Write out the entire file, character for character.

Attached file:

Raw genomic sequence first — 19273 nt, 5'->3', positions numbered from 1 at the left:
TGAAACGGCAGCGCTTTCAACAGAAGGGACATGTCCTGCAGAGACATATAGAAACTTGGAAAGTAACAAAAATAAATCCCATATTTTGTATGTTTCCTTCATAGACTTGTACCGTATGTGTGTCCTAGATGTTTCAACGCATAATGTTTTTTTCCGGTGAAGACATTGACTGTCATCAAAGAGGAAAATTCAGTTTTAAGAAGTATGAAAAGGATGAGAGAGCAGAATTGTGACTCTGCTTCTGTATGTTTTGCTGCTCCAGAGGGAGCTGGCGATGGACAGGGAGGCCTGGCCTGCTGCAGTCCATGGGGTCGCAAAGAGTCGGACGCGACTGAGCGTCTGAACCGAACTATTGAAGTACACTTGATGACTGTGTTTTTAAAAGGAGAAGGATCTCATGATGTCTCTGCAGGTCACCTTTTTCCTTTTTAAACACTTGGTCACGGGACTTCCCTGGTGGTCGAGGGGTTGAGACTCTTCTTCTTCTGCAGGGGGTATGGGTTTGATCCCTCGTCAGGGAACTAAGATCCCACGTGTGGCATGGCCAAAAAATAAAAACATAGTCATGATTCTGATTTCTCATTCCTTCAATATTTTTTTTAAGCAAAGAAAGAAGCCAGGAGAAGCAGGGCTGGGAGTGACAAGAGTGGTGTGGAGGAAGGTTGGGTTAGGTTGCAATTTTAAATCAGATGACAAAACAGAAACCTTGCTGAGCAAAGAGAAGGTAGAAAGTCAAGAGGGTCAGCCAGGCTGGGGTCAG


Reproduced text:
Raw genomic sequence first — 19273 nt, 5'->3', positions numbered from 1 at the left:
TGAAACGGCAGCGCTTTCAACAGAAGGGACATGTCCTGCAGAGACATATAGAAACTTGGAAAGTAACAAAAATAAATCCCATATTTTGTATGTTTCCTTCATAGACTTGTACCGTATGTGTGTCCTAGATGTTTCAACGCATAATGTTTTTTTCCGGTGAAGACATTGACTGTCATCAAAGAGGAAAATTCAGTTTTAAGAAGTATGAAAAGGATGAGAGAGCAGAATTGTGACTCTGCTTCTGTATGTTTTGCTGCTCCAGAGGGAGCTGGCGATGGACAGGGAGGCCTGGCCTGCTGCAGTCCATGGGGTCGCAAAGAGTCGGACGCGACTGAGCGTCTGAACCGAACTATTGAAGTACACTTGATGACTGTGTTTTTAAAAGGAGAAGGATCTCATGATGTCTCTGCAGGTCACCTTTTTCCTTTTTAAACACTTGGTCACGGGACTTCCCTGGTGGTCGAGGGGTTGAGACTCTTCTTCTTCTGCAGGGGGTATGGGTTTGATCCCTCGTCAGGGAACTAAGATCCCACGTGTGGCATGGCCAAAAAATAAAAACATAGTCATGATTCTGATTTCTCATTCCTTCAATATTTTTTTTAAGCAAAGAAAGAAGCCAGGAGAAGCAGGGCTGGGAGTGACAAGAGTGGTGTGGAGGAAGGTTGGGTTAGGTTGCAATTTTAAATCAGATGACAAAACAGAAACCTTGCTGAGCAAAGAGAAGGTAGAAAGTCAAGAGGGTCAGCCAGGCTGGGGTCAG